4 Maxl (Still Here)

I wake up to a horrible dream. It’s so horrible I don’t want to think about it, it could well be the second most horrible dream I’ve ever had, and I take issue with horribleness, so I go back to sleep once again and I don’t continue to dream, which I’m glad on.

Maxl knocks on the door and wakes me up; I’m already half awake but that means I’m also half asleep and I’m hugging a pillow for comfort. He asks if I’m all right; I am puzzled: he’s never been this concerned about me before. He says he’s concerned about me.

Maybe I made horrible noises in my horrible dream, it’s possible. I blink at him and say, ‘yes,’ and I’m about to go back to sleep once again; he says ‘it’s nearly half two,’ which in German means half one but means nothing to me at the moment because they’ve put the clocks forward last night and I don’t do mornings at the best of times.

Maxl rustles about in my room while I drift back off to sleep. He keeps much of his stuff in my room, so it’s a bit like having a live-in partner, without the partner, it’s a bit like a lose-lose situation: the worst of both worlds. The good thing I suppose: we don’t argue. Though he moans at me.

Maxl moans at me about England. For England: every day he comes back from college or from the bank or from the tube or from the post office or from the supermarket or from the park or from the cafe or from the pub or from the pavement, moaning at me. Every day.

He is German, so he’s used to hyper-efficiency; he also lives in Berlin when he’s not here, so he’s used to an agreeable level of anarchic socialism. Objectively, I agree with most of what he complains about, but the complaining itself bugs me, every day, about everything.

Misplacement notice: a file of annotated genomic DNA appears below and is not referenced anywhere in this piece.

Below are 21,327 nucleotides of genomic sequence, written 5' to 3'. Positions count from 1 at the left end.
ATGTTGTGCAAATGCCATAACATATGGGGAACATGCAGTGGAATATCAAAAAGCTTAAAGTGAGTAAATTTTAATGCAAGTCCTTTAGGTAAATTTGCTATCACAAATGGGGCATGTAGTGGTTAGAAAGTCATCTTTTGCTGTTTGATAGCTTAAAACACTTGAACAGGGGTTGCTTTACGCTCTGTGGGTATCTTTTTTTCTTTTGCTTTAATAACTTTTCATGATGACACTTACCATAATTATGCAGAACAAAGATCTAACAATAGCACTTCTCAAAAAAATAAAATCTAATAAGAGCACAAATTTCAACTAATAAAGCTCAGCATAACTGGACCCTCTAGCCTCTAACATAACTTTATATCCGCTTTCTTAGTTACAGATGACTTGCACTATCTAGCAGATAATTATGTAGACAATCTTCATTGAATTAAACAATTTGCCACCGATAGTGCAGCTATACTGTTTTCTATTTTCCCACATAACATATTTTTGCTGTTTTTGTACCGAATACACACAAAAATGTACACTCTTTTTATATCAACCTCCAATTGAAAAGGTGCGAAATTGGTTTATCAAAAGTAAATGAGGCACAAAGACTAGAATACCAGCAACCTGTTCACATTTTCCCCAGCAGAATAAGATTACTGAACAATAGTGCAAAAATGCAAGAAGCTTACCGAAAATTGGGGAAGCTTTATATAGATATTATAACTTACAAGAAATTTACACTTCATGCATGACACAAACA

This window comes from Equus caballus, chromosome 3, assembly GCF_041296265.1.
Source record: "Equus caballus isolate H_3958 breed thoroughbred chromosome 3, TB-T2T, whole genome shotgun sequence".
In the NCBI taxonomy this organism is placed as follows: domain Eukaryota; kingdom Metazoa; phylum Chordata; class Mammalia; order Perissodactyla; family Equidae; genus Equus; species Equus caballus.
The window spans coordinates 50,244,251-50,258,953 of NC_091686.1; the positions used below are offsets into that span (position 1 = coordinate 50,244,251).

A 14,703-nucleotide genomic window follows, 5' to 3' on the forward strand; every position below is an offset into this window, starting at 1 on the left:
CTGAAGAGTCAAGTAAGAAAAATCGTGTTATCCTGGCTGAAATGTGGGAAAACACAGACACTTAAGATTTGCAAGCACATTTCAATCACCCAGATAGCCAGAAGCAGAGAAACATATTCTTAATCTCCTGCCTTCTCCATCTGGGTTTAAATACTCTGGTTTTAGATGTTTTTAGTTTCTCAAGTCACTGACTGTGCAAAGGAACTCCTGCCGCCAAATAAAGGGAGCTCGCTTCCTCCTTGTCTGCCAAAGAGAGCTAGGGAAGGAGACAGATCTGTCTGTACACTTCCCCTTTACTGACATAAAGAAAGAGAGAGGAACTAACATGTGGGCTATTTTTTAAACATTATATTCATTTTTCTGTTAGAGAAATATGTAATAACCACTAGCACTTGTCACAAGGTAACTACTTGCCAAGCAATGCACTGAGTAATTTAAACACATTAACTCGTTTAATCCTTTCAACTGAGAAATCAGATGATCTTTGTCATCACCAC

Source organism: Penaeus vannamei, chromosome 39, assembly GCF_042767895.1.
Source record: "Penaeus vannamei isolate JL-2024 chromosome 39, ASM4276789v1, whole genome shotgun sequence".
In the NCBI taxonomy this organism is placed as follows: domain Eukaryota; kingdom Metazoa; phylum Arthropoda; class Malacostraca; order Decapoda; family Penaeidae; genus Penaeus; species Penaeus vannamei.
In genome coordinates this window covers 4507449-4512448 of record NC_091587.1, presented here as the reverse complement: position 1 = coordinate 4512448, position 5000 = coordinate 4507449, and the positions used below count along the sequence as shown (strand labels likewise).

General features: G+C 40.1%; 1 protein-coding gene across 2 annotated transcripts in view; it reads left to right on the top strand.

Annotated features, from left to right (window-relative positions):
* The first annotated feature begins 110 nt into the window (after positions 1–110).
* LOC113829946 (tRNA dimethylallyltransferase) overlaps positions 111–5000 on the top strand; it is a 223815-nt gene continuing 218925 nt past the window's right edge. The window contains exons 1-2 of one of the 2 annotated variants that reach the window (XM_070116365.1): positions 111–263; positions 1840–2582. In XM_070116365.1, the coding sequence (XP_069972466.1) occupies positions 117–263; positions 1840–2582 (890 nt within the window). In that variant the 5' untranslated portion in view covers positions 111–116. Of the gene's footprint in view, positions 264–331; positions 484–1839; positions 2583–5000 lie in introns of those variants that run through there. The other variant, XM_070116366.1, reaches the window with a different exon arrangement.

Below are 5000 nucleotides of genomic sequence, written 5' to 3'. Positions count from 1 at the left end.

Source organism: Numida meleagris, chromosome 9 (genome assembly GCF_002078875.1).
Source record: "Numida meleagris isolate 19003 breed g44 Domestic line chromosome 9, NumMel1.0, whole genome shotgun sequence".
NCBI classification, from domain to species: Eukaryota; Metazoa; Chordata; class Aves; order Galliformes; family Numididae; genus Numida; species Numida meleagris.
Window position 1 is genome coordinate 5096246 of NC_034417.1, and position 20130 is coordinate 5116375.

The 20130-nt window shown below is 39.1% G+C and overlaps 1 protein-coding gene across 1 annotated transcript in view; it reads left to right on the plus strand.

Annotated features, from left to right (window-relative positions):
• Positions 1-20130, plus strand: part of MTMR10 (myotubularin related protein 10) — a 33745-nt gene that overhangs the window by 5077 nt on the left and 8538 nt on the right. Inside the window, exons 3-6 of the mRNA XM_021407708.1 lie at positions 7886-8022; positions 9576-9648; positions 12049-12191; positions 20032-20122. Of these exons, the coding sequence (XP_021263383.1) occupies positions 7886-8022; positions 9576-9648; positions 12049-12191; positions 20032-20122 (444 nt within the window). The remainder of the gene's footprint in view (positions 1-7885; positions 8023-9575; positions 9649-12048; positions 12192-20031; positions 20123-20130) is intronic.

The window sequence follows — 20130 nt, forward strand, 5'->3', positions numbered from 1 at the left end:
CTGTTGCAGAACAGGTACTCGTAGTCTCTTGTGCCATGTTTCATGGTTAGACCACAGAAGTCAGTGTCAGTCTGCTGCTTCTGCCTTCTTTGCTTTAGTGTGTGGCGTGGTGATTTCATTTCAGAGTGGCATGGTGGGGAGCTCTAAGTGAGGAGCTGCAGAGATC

That and the fact that he moans at me in German: he makes it sound as if I were responsible. Maybe I am responsible. Maybe my quiet acquiescence to all things British, to all things English, to all things London, has made me complicit in bringing about a college that charges an arm and a leg but that has embarrassingly poor facilities and a bunch of students who, instead of standing up for their ideas and their rights and their freedoms, do everything they’re told, as they’re told, and for a bank that charges an arm and a leg in fees and makes opening a bank account as much of a deal as if you were asking the Emperor of China for a slice of Tibet, and a tube that charges you an arm and a leg but shuts down for weekends at a time and that runs late because one of their drivers has a bout of the sniffles and that goes on strike at the whiff of a comma in a staff manual being changed and that stops running at midnight when half the population is still about town enjoying themselves, and for a post office that I can’t think of what they might be doing wrong off the top of my head but I can easily imagine that in Germany they run their post offices in a way that is altogether more, well, German, and for a supermarket that installs machines that talk at you instead of employing people who serve you, and for a park that is actually pretty much perfect if you ask me but that if you’re German you’ll probably nevertheless find something to moan about, and for the cafe that I can’t I’m losing my will to live…